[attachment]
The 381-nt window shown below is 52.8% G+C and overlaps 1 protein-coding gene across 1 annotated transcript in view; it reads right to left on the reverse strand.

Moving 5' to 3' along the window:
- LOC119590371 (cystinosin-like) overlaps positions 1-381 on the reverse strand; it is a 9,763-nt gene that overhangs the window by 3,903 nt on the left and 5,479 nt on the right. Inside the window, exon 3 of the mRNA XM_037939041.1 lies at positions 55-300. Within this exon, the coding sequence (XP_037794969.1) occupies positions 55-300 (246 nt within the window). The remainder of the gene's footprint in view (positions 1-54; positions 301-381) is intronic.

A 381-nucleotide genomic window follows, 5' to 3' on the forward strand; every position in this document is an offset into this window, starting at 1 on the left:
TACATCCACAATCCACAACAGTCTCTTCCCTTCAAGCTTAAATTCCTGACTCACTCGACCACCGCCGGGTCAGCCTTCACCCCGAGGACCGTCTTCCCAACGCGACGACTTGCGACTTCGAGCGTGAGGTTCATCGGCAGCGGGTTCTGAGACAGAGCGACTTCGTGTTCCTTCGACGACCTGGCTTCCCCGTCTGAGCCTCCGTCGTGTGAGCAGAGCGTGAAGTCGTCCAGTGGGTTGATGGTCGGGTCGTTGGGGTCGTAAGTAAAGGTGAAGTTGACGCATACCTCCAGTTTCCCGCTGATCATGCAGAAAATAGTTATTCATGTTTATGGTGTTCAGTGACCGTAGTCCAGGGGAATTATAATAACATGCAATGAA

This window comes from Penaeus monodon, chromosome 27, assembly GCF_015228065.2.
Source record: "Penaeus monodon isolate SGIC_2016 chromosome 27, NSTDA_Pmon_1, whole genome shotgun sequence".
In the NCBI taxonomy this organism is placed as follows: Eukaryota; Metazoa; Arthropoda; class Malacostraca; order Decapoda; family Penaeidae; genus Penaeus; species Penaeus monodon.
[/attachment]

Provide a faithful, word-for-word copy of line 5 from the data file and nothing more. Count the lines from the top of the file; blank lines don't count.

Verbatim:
TACATCCACAATCCACAACAGTCTCTTCCCTTCAAGCTTAAATTCCTGACTCACTCGACCACCGCCGGGTCAGCCTTCACCCCGAGGACCGTCTTCCCAACGCGACGACTTGCGACTTCGAGCGTGAGGTTCATCGGCAGCGGGTTCTGAGACAGAGCGACTTCGTGTTCCTTCGACGACCTGGCTTCCCCGTCTGAGCCTCCGTCGTGTGAGCAGAGCGTGAAGTCGTCCAGTGGGTTGATGGTCGGGTCGTTGGGGTCGTAAGTAAAGGTGAAGTTGACGCATACCTCCAGTTTCCCGCTGATCATGCAGAAAATAGTTATTCATGTTTATGGTGTTCAGTGACCGTAGTCCAGGGGAATTATAATAACATGCAATGAA